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RE: [IPk] Paradigm in the UK, glargine etc.

I've only just joined the group so haven't heard from you before. I had
similar problems though didn't maintain such a 'good' Hb(A1c and never tried
glargine. When I switched over to a pump I was splitting my insulatard into
2 (very different) doses and still having night time hypos. In my
experience, even if these don't wake you up they make you incredibly tired.
I had about 18months of feeling lousy the vast majority of mornings as I had
to get up to correct hypos at 2am or slept through them. I'm a med student
and also have a very full and hectic life. Since being on a pump I'm very
much more in control of things, happier and healthier. Keep on trying to
persuade your consultant (they do eventually cave!). Good luck,
IDDM 6+, minimed pumper 3months

-----Original Message-----
From: email @ redacted [mailto:email @ redacted]On
Behalf Of fiona.stoate
Sent: 29 March 2003 15:42
To: email @ redacted
Subject: [IPk] Paradigm in the UK, glargine etc.

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Hi there everyone,

Thank you. I've learnt so much reading all your information  re: pumping
I have had diabetes for 35yrs. since the age of 12.  I've plodded along with
injections etc. monitoring that was available at any given time and have
good control as best I can.  I've got on with living, having children and
working as a neonatal intensive care nurse.  No one has ever updated my
education in diabetes here in the Uk.  Maybe it was asumed I knew as a
professional.  However, I've kept myself reasonably informed.  I've been on
MDI regimes for about twenty years, had horrible hypos at night during 3
pregancies in the 80's and thought it was just me!!  Came round with honey
horrible headaches and stiff limbs!! Was on actrapid  and insulatard (bd).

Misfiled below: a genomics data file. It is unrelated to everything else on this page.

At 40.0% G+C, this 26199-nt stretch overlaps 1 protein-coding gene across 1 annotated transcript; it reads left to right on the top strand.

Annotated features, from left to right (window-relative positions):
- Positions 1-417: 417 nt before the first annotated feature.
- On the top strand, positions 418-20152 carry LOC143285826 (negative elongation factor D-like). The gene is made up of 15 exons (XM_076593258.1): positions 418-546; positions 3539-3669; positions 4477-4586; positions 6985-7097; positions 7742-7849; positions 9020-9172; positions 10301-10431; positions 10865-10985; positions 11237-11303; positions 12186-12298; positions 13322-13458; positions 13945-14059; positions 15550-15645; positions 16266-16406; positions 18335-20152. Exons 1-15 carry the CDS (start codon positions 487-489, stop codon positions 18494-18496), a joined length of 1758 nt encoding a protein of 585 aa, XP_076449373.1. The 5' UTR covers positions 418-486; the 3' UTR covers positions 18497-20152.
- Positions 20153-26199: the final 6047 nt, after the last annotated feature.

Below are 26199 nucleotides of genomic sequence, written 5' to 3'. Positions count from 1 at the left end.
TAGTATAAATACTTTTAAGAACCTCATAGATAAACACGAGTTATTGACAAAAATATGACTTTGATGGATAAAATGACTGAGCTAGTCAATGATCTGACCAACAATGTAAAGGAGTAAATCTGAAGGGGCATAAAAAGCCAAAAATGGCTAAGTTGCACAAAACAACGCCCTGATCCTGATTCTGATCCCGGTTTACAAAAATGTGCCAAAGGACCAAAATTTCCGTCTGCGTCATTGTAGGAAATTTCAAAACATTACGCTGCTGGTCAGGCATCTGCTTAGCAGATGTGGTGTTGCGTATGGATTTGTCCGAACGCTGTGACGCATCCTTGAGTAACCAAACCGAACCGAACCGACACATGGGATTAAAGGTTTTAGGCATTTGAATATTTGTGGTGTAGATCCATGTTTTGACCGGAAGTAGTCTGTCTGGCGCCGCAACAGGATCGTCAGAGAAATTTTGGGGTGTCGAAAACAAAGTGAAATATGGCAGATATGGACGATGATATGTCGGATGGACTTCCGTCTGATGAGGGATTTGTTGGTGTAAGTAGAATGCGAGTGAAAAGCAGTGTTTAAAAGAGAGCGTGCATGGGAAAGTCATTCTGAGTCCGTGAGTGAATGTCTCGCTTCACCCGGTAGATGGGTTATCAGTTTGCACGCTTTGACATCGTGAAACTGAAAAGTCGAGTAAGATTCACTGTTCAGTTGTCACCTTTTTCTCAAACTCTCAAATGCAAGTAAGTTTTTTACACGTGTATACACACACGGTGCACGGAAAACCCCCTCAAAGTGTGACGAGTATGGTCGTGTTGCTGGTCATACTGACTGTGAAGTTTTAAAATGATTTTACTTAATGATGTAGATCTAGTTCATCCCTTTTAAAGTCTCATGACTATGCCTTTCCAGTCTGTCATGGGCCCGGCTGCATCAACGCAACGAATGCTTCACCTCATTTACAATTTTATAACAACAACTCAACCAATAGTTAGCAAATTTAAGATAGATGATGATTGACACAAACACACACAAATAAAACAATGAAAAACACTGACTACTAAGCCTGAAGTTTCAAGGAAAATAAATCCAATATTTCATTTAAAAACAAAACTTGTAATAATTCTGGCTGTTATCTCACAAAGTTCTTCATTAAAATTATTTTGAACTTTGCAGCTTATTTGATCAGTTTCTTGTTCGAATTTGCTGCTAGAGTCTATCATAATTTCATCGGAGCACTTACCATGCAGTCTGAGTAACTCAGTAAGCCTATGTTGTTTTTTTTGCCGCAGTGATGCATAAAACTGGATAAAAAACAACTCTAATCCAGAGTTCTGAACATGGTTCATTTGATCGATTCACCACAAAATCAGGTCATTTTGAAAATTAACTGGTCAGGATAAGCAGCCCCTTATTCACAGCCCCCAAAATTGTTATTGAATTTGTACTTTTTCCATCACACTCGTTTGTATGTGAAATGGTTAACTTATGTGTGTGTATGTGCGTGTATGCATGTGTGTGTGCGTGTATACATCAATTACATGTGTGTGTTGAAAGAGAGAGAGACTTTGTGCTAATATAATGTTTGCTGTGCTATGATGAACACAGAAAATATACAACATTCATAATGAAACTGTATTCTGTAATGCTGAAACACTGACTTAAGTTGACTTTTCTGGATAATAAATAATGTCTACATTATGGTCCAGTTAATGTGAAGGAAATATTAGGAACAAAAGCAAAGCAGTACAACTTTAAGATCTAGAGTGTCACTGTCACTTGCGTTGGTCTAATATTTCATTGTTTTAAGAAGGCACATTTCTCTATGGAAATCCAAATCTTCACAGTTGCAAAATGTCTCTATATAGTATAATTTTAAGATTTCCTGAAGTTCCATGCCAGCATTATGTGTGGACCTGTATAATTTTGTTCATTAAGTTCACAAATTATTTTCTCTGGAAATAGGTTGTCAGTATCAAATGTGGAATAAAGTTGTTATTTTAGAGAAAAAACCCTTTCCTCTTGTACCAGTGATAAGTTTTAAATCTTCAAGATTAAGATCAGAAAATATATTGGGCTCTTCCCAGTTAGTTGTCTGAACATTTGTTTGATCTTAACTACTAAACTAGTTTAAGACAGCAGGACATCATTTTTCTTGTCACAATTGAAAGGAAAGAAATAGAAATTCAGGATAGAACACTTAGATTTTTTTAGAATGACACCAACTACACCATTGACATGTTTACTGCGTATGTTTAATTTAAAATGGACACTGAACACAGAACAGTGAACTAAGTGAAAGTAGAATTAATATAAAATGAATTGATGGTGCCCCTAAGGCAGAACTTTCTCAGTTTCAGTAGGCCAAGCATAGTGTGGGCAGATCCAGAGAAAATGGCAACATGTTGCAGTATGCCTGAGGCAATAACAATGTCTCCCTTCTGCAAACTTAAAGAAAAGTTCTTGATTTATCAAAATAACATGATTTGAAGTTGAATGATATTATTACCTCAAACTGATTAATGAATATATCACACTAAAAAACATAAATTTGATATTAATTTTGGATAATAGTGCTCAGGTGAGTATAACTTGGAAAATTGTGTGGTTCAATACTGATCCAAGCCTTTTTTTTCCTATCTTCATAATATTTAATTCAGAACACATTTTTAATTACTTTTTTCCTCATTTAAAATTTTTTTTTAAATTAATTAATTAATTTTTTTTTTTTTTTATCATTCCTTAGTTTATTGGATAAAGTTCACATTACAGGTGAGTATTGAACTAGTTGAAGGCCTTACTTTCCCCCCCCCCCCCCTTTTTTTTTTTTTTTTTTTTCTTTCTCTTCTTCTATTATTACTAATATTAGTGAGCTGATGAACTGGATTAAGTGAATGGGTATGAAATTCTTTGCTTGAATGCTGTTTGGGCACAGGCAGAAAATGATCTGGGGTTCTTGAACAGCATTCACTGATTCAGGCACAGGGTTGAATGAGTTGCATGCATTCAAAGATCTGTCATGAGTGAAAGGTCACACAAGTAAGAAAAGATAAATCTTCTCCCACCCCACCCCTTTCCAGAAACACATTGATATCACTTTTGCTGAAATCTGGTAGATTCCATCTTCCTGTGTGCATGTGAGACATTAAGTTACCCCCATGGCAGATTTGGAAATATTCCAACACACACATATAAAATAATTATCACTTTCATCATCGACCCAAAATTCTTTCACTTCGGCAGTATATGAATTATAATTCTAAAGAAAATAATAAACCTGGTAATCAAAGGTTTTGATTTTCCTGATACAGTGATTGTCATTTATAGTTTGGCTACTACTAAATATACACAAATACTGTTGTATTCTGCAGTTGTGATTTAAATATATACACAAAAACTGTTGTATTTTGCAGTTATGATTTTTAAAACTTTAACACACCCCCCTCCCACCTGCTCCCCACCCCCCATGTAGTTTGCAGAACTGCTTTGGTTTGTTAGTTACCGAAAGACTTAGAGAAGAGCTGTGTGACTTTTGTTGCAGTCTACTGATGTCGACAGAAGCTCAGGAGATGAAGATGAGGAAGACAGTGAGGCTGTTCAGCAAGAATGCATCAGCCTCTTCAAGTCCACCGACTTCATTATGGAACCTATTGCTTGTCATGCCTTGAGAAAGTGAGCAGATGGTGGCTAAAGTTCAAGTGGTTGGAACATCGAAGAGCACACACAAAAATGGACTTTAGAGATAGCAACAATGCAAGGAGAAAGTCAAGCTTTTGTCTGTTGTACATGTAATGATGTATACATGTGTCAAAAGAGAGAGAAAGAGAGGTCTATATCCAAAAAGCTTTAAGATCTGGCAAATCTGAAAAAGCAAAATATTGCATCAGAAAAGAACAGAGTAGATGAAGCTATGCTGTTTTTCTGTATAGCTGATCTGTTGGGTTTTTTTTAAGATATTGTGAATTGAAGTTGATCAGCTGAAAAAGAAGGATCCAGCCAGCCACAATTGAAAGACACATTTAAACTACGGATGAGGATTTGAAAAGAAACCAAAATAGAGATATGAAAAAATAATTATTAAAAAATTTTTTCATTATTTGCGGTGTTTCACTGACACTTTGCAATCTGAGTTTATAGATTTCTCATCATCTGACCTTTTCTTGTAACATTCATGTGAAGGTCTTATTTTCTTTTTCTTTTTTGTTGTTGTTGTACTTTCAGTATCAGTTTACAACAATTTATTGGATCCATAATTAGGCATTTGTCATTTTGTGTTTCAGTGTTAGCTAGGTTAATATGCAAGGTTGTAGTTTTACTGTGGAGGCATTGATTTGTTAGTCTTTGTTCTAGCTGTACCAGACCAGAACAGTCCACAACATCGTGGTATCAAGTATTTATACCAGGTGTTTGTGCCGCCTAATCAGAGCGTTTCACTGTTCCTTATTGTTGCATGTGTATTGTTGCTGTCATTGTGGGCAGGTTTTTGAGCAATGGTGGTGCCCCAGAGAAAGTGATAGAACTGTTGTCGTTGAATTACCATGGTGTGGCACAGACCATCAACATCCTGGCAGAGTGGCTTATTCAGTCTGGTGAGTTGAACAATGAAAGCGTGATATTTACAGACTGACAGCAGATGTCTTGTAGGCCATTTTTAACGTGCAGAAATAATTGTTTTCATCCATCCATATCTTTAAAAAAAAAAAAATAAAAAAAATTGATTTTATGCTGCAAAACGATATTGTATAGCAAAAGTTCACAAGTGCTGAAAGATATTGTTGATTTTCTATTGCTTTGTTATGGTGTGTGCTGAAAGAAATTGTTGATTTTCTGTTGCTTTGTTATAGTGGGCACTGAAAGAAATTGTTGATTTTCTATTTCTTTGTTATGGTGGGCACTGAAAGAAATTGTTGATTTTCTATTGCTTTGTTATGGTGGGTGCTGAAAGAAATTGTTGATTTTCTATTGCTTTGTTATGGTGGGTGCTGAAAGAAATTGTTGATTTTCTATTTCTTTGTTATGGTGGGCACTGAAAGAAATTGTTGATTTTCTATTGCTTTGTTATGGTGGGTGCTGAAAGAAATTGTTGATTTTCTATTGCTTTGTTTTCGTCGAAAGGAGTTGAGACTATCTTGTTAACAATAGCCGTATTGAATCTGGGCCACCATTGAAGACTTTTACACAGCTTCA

Then on humalog boluses and insulatard (bd) and for about 5 months glargine
and humalog. I've always been plagued with hypos (I have been able to sort
them myself) manipulated  doses of insulatard so I did not have much
overnight.  Always felt hypo at lunch time.  Trying glargine, but do not
it much, trying to persuade consultant that a pump is made for me but it is
hard work.  I have a HBA1c 5.8 pre glargine, due I think to spending much of
my sleep time hypo! Afternoons my blood sugar drops and then rises quite
pre evening meal, especially if we eat late as we often do due to ferrying
family about, can counteract it by late afternood bolus.  I tried to get a
paediatric diabetes nurse role but was unsuccessful as someone else applied
who was a health visitor and had some experience of adult diabetes clinics.
Applying for this job made me really look into what was happening in
care and to be honest, I don't feel the services are  anywhere near coping
with the needs for education and ongoing education in a way that is
for people with diabetes.  I may be a cynic, but I feel that maybe it is
easier to leave people less informed of choices available, and certainly
easier to teach them to have bd mixed insulin which in the 80's I believe
done a lot without much account being taken of carbohydrate values of foods.
For sometime I've been working in the unpredictable intensive care world of
the new born and working a lot of nights plus day shifts starting and
finishing at odd times.  I used to go and inject in the loo, but now with
glargine I find I need to bolus so many more times with humalog  that I am
much more overt about injecting, but it really is not very convenient a lot
the time.  Sometimes i get called in at short notice to cover an extra night
I have glargine in the morning to try and prevent night hypos, so the basal
in for 24 hrs whatever comes my way!!  The effect is supposed to be slightly
stronger in the first 12 hrs. It is totally obvious that the glargine  level
need for when I'm asleep is totally inadequate when I'm working in a busy
stressful environment.  When I know I'm working a night I  have  a larger
of glargine that morning, but often need to bolus little doses of humalog to
keep things okay.  I nearly always wake up low when sleeping in the day so
rest in inadequate! Anyway, the more I've read, the more I'm convinced  I've
been putting up with what for me could be second best so am really keen to
pump therapy and be able to vary my basal rate according to shifts and also
the fact that I do some running.  I am sure I need a slightly higher basal
level when I run as BS tend to be high after a run but then drop later so
could lower basal for that I believe.  I've been trying to have some insulin
and eat before running but not always convenient.  Thanks everyone for all
info I've gleaned by reading about different experiences and the trials of
getting going on a pump.  I wrote in February and have still not received a
reply!  Maybe they hope I'll forget about it!

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